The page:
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Best Instructional Videos: The Human Brain

brainThe central nervous system is one of the most complicated topics covered in middle- and high-school biology, making visual aids a crucial part of instruction. EducationWorld has combed the Web to bring to you great videos that will hold students’ attention as they explore this challenging content.

The clips below focus on the centerpiece of the nervous system, the human brain. These videos cover several aspects of brain study, beginning with a basic overview of the organ. In addition to a description of each video, we include a suggested grade level and note its capacity for student engagement (“cool factor”).

How the Brain Works

Source: UCLA/YouTube

UCLA is one of the most prestigious universities in the U.S., and its medical school is one of the most respected institutions in the world.YouTube features videos uploaded by individuals, along with media corporations including American networks, the BBC, Vevo, Hulu and other organizations.

Grade level: Middle and high school

Run time: 9:58

Description: Dr. Bruce Dobkin, Professor of Clinical Neurology at UCLA, takes students through the basic workings of the human brain. He discusses brain areas such as the frontal lobe and brainstem. Dr. Dobkin also explains how each part of the brain works and the role it plays in our everyday activities.

Cool factor: Moderate. The information presented here is second-to-none, and Dr. Dobkin utilizes a model brain when discussing the organ’s various parts. However, his calm, monotone delivery may be soothing enough to put some viewers to sleep. He is hosting the video because of his expertise and not his panache, but he could do with a slightly more dynamic presentation.



The Real Reason for Brains

Source: TED

The TED Web site offers countless expert TED Talks, with the goal of giving everyone on-demand access to the world’s most inspiring voices.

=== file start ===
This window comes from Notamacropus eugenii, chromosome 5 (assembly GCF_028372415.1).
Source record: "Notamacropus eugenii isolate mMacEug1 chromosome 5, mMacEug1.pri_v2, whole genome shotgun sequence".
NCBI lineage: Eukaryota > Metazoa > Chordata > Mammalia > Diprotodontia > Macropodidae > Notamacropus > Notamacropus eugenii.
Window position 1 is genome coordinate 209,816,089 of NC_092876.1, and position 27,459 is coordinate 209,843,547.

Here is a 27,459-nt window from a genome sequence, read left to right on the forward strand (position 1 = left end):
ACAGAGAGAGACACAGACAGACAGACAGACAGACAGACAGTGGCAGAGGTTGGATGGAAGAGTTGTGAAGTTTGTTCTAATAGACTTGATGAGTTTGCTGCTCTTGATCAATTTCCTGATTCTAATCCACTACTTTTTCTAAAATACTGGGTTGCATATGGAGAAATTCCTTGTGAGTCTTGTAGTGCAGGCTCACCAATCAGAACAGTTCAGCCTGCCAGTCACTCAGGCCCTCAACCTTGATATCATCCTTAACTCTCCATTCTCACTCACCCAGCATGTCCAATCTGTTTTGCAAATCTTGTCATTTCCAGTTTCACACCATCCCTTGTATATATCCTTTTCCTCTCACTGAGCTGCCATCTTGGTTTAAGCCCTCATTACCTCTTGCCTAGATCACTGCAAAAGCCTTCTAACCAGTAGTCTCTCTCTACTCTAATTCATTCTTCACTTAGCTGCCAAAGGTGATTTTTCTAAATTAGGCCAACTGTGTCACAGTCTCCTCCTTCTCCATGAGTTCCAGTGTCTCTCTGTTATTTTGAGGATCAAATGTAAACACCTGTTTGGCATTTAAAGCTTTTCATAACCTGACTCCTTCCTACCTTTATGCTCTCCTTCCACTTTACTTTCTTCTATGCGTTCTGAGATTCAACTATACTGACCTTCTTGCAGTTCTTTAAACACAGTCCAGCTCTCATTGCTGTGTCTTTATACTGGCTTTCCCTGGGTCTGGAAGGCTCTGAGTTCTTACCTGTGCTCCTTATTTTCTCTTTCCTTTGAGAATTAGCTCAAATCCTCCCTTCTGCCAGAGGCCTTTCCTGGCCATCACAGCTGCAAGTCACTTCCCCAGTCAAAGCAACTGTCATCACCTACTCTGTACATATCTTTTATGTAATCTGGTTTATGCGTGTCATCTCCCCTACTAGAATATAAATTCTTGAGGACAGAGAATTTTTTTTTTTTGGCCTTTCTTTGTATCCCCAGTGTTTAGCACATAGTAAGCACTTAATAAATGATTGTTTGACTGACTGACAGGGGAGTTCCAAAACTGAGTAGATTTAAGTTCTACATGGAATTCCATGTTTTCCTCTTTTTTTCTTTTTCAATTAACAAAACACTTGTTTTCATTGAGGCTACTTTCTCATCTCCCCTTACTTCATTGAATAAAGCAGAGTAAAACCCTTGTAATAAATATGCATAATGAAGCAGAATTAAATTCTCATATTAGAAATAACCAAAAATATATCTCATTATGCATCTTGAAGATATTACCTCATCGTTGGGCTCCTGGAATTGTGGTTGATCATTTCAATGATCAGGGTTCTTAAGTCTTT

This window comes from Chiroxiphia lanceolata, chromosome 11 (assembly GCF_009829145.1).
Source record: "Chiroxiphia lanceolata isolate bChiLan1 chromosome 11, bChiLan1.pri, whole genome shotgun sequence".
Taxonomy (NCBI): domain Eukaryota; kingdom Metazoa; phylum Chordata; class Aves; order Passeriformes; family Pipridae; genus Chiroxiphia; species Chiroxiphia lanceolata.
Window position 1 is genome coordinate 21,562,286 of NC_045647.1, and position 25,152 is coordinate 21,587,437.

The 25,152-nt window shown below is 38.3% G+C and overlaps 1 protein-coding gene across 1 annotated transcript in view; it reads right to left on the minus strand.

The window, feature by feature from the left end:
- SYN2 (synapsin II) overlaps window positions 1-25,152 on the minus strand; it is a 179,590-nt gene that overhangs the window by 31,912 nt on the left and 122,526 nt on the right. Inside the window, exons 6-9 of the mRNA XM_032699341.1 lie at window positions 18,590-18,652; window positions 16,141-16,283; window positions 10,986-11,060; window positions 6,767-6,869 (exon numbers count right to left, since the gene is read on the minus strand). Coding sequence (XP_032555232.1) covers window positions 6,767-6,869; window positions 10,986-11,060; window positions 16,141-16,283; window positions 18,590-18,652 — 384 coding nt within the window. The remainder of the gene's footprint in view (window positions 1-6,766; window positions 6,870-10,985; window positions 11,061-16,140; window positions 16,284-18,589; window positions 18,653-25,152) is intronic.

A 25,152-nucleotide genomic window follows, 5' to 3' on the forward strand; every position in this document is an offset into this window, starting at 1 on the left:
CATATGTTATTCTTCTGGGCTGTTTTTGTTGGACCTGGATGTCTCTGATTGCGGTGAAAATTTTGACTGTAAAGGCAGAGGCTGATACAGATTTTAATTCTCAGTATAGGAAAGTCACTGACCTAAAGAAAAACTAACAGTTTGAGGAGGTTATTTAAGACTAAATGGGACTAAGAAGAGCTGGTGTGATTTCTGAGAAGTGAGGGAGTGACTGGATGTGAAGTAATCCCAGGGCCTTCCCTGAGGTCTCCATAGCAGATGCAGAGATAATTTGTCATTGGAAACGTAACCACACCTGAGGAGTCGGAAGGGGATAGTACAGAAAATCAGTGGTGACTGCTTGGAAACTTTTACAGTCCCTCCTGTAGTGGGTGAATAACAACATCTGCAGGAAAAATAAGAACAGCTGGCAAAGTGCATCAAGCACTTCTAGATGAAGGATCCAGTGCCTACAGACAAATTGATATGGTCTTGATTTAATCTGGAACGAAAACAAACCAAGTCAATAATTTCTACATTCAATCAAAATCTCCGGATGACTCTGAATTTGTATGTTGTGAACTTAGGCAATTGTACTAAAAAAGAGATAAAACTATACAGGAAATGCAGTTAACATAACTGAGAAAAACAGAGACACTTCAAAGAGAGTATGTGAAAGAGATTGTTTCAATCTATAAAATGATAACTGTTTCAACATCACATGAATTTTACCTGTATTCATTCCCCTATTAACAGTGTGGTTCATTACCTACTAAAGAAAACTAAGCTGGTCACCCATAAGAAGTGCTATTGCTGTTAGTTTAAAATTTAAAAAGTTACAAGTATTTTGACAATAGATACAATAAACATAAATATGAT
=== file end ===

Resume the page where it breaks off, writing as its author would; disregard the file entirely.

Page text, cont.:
Grade level: Middle and high school

Run time: 19:57

Description: Cambridge Neuroscientist Daniel Wolpert starts from a surprising premise: the brain evolved not to think or feel, but to control movement. In this entertaining, data-rich talk, he gives us a glimpse into how the brain creates the grace and agility of human motion.

Cool factor: High. This is essentially one man talking to a large group from a stage, but Wolpert is so genuinely excited about the topic that listeners can’t help but be engaged. His use of graphics, and even the stage setting, add to the cool factor.



Dissecting the Brain

Source: Imperial College London/YouTube

Imperial College London is a public research university specializing in science, engineering, medicine and business. It is consistently ranked among the top universities in the world.

Grade level: Middle and high school

Run time: 7:07

Description: Steve Gentleman, Professor of Neuropathology at Imperial College London, takes viewers step-by-step through the dissection of a human brain. What’s more, he discusses how these dissections help the understanding of diseases such as multiple sclerosis. The filmmakers have full access to the dissection table and capture the entire process.

Cool factor: High…if only for the fact that viewers get to see a real human brain sliced up on a table. Again, we are plagued by a voice-over that would do well on a recording designed to help insomniacs, but that soothing effect is tempered by the tremendous information and stunning visuals.


How Does the Brain Work?

Source: PBS’ NOVA

NOVA is a PBS news magazine described as an experiment in coverage of “breaking science, science that’s right out of the lab, science that sometimes bumps up against politics, art, culture.

Grade level: Middle and high school

Run time: 53:06

Description: By studying several seemingly unconnected fields, this episode of the PBS show attempts to decipher how the brain works. The show investigates the psychology of magic tricks, magnetic wands, artificial intelligence and more—all in an attempt to understand the inner workings of the brain.

Cool factor: Moderate. PBS goes all out in an effort to entertain while informing, but the result is a bit over the top. On-location shoots in Las Vegas and other places come off as forced attempts to make the subject matter hip. The content, however, is terrific, and the show will play well with middle-schoolers. (Expect a few snickers or eye-rolls from high-schoolers.)




Article by Jason Tomaszewski, EducationWorld Associate Editor
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